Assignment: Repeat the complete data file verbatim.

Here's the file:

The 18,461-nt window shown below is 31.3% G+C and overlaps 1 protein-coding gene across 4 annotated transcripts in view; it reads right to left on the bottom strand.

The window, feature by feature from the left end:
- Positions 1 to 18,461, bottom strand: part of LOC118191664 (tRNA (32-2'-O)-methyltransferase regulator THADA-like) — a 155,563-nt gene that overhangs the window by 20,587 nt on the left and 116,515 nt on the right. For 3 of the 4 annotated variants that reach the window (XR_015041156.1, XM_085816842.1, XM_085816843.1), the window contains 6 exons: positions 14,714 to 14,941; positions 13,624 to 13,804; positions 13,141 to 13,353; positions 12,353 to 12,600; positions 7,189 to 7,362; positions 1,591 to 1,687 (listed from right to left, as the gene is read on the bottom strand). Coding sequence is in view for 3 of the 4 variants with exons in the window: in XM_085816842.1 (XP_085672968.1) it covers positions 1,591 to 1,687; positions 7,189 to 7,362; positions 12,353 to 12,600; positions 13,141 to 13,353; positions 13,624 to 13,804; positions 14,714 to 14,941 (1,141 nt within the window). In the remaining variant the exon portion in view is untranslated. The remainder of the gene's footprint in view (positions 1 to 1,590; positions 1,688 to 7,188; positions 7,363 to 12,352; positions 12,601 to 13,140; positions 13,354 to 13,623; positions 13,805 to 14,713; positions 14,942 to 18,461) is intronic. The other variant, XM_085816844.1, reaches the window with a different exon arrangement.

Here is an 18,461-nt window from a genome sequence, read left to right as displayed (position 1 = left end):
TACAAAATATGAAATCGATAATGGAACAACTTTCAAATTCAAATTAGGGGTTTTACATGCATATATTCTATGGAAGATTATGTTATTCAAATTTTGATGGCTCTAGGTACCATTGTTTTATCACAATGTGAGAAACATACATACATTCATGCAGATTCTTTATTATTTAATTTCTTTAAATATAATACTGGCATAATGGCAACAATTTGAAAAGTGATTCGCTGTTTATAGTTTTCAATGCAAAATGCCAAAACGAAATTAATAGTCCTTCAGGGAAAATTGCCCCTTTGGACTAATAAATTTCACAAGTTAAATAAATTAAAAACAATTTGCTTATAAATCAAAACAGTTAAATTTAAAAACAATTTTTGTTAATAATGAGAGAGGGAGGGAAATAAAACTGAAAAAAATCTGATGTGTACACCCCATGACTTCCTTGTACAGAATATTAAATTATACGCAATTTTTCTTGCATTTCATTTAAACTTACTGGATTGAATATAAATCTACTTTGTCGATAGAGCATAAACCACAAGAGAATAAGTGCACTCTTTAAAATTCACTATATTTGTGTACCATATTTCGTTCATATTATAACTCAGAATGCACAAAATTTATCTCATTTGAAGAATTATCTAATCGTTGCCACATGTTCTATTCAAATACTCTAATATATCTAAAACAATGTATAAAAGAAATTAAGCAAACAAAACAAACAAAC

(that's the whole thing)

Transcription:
The 18,461-nt window shown below is 31.3% G+C and overlaps 1 protein-coding gene across 4 annotated transcripts in view; it reads right to left on the bottom strand.

The window, feature by feature from the left end:
- Positions 1 to 18,461, bottom strand: part of LOC118191664 (tRNA (32-2'-O)-methyltransferase regulator THADA-like) — a 155,563-nt gene that overhangs the window by 20,587 nt on the left and 116,515 nt on the right. For 3 of the 4 annotated variants that reach the window (XR_015041156.1, XM_085816842.1, XM_085816843.1), the window contains 6 exons: positions 14,714 to 14,941; positions 13,624 to 13,804; positions 13,141 to 13,353; positions 12,353 to 12,600; positions 7,189 to 7,362; positions 1,591 to 1,687 (listed from right to left, as the gene is read on the bottom strand). Coding sequence is in view for 3 of the 4 variants with exons in the window: in XM_085816842.1 (XP_085672968.1) it covers positions 1,591 to 1,687; positions 7,189 to 7,362; positions 12,353 to 12,600; positions 13,141 to 13,353; positions 13,624 to 13,804; positions 14,714 to 14,941 (1,141 nt within the window). In the remaining variant the exon portion in view is untranslated. The remainder of the gene's footprint in view (positions 1 to 1,590; positions 1,688 to 7,188; positions 7,363 to 12,352; positions 12,601 to 13,140; positions 13,354 to 13,623; positions 13,805 to 14,713; positions 14,942 to 18,461) is intronic. The other variant, XM_085816844.1, reaches the window with a different exon arrangement.

Here is an 18,461-nt window from a genome sequence, read left to right as displayed (position 1 = left end):
TACAAAATATGAAATCGATAATGGAACAACTTTCAAATTCAAATTAGGGGTTTTACATGCATATATTCTATGGAAGATTATGTTATTCAAATTTTGATGGCTCTAGGTACCATTGTTTTATCACAATGTGAGAAACATACATACATTCATGCAGATTCTTTATTATTTAATTTCTTTAAATATAATACTGGCATAATGGCAACAATTTGAAAAGTGATTCGCTGTTTATAGTTTTCAATGCAAAATGCCAAAACGAAATTAATAGTCCTTCAGGGAAAATTGCCCCTTTGGACTAATAAATTTCACAAGTTAAATAAATTAAAAACAATTTGCTTATAAATCAAAACAGTTAAATTTAAAAACAATTTTTGTTAATAATGAGAGAGGGAGGGAAATAAAACTGAAAAAAATCTGATGTGTACACCCCATGACTTCCTTGTACAGAATATTAAATTATACGCAATTTTTCTTGCATTTCATTTAAACTTACTGGATTGAATATAAATCTACTTTGTCGATAGAGCATAAACCACAAGAGAATAAGTGCACTCTTTAAAATTCACTATATTTGTGTACCATATTTCGTTCATATTATAACTCAGAATGCACAAAATTTATCTCATTTGAAGAATTATCTAATCGTTGCCACATGTTCTATTCAAATACTCTAATATATCTAAAACAATGTATAAAAGAAATTAAGCAAACAAAACAAACAAAC